Some of you may have heard of it in whispered tones : "you can do this (or that) if you would only ROOT your phone". You might wonder what is this "root" thing and what it might do for you ...
The steps below show how to root the Samsung Galaxy Tab 7.7 GT-P6800. Note that this guide is for the 3G+Wifi version only. Be sure you know what you are doing ...
One of the first things that I did upon getting my Samsung Galaxy Tab 7.7 was to ensure that the Singtel 3G APN settings are correct. I've read that you can configure it with slightly more optimized settings as follows ...
Singapore : Telco authority IDA to mandate improved 3G mobile coverage standards, cap mobile roaming charges
IDA, the overall Singapore telco authority, has recently come up with a couple of mandates to try to resolve two of the most pressing issues faced by mobile phone users in Singapore.
Tech earning season is in and we are looking at some incredible numbers out there. For Apple's Q4 2011 results, the official press release noted that the company "posted record quarterly revenue of $46.33 billion and record quarterly net profit of $13.06 billion".
Saturday, January 10, 2015
Monday, February 25, 2013
CNET has confirmed that the Samsung Galaxy S4 will be the definitive model at the unveiling on the launch date of 14 March 2013 at the Samsung Unpacked event in New York.
The current thinking regarding the Samsung Galaxy S4 tech specs is as follows :
Processor : Octa-core Exynos 5 / Quad-core Exynos / Snapdragon 600 1.9Ghz
Display : 4.99" 1920x1080 Full HD Super AMOLED (alternatively, SoLux or SLCD)
OS : Android 4.2.2 Jelly Bean
Memory : 2GB RAM
Internal storage : 16GB, 32GB or 64GB
Camera : 13 megapixel rear with 1080p video recording, 2 megapixel front
Dimensions : 140.1 x 71.8 x 7.7mm
Weight : 138g
The biggest uncertainties remain in the two "biggest" items, namely the choice of processor and the display. To date it is yet to be confirmed whether the processor would be based on the awesome new ARM big.LITTLE architecture which would mean the 8-core Exynos 5 chipset, or a more "normal" quad-core Exynos but clocked at a slightly higher rate, or as some have said, unlikely though it may be, that Samsung would abandon their own Exynos series and go with Snapdragon instead.
As for the display, most are in agreement that it would be 4.99" or you could round it off to 5" if you like, on the other hand the concern is whether Samsung is finally, finally ready with their mass production of their Full HD Super AMOLED display tech or they have to fall back on something else such as Super LCD or some such equivalent. All will be revealed on 14 March 2013, including the official release date, product availability and so on, hence we shall wait and see.
See also :
1. Samsung Galaxy S4 tech specs
Thursday, December 20, 2012
Latest updates in the Apple vs Samsung patent lawsuit aka thermonuclear war. CNet reports that :
A key patent that Apple successfully used against Samsung in its multibillion-dollar courtroom brawl earlier this year is at risk following a re-examination by the U.S. Patent and Trademark Office All 21 claims of U.S. patent No. 7,844,915 - also known as the "pinch to zoom" patent -- were rejected by the Patent Office today, following a re-examination.
That makes 3 major patents invalidated or close to getting invalidated that Apple had been using against the other side :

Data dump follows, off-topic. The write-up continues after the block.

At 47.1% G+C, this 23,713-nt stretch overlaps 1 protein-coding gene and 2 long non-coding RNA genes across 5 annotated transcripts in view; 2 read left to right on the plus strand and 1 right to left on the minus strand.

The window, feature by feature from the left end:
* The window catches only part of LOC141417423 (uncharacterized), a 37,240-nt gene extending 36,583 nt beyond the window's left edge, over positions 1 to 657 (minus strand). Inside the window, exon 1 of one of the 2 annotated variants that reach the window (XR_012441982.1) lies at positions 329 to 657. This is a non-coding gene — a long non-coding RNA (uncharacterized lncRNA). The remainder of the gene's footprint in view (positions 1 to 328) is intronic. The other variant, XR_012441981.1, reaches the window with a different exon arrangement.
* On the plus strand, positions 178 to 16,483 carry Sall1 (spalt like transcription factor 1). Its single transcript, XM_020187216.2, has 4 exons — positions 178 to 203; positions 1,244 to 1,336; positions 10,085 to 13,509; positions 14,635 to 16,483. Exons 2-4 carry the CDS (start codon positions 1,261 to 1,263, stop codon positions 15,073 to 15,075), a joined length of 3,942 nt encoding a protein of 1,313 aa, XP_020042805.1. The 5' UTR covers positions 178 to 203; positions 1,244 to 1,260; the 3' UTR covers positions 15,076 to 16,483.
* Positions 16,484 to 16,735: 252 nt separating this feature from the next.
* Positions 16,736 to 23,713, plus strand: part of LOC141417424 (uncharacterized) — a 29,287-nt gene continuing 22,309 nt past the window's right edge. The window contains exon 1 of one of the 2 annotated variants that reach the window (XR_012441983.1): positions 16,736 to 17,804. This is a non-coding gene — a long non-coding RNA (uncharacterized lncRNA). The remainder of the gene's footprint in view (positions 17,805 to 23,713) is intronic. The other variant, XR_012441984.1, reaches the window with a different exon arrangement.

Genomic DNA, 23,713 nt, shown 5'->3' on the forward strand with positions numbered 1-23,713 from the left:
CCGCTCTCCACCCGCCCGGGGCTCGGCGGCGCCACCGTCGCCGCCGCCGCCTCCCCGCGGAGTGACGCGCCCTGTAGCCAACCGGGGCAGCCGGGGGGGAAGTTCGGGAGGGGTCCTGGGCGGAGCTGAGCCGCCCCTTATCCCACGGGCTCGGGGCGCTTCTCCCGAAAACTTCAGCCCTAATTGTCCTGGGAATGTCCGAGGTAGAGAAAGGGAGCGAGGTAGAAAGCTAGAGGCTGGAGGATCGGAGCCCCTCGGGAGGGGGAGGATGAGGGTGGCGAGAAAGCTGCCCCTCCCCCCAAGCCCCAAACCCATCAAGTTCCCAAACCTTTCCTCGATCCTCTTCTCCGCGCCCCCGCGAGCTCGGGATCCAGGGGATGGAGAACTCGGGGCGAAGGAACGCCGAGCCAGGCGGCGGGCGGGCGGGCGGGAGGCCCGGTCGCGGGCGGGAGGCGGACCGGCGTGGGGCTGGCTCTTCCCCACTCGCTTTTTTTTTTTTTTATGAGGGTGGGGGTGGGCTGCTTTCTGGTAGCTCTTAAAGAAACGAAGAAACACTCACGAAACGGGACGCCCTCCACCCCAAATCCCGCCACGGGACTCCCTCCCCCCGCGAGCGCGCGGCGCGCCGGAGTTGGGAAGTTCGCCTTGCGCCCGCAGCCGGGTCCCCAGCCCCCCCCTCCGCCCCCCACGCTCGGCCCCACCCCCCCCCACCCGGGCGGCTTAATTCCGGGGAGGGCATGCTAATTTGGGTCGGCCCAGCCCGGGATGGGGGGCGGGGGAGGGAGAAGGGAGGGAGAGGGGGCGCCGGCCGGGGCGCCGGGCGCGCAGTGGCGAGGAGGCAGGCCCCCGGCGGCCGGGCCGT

2. Rubber-banding effect
Interesting to see that the US Patent and Trademark Office (USPTO) is finally making some common-sense decisions after the billion-dollar verdict had already been handed down. It's either that, or as they say, that the wheels of justice move slowly - but they do move.
Tuesday, December 18, 2012
According to sammobile.com and some other tech websites, the upcoming Samsung Galaxy S4 tech specs are rumored to be as follows :
Exynos 5450 2.0GHz quad-core processor based on Cortex A15
5" Super AMOLED Full HD 1920x1080 display
If any of these specifications is even near true by itself, it would be pretty awesome. 2.0GHz quad-core CPU? Unreal.
And that holy grail of all OLED screen aficionados, the Full HD Super AMOLED display, hopefully with a "+" non-Pentile arrangement. If they could pull that off, itwould be a technical coup of the highest order. After all, Samsung did show that they could pull off a Retina-busting 2560x1600 display with the Google Nexus 10, albeit with PLS tech, so the next logical step would be to do something close to that with AMOLED.
However, these are all early stage speculations. The photo is a purported early rendering as well. We shall watch and see what the actual product specs will be like.
Monday, October 29, 2012
Just had a chat with a Facebook friend, he was asking about turning off the 4G/LTE setting for the Samsung Galaxy Note 2. Though I didn't have a Note 2 on hand, I guessed that with the TouchWiz interface and all, it should be pretty similar to other Galaxy phones in the series.
So here's how to do it :
- Go to Settings, More ..., Mobile networks, Network mode.
- There will be 4 options : LTE/GSM/WCDMA(Auto mode) , GSM/WCDMA and so on.
- The 2nd option will leave the phone in 3G mode but disable 4G/LTE mode.
Hope that helps.
Monday, August 27, 2012
Actually this "feature" has been implemened since Firefox 13.0 and Firefox 14.0 has just carried on with this setting. There is currently no easily-accessible user interface setting to change that. In order to set your new tab homepage to say a blank page, you need to do the following :
- In Firefox, enter about:config in the address bar.
- Simply click through when asked about "This might void your warranty". No worries about that screen, it's a joke. Firefox is a free software so you don't get any kind of warranty actually.
- Search for the newtab setting by simply typing "newtab" in the search box (as shown in the screenshot above).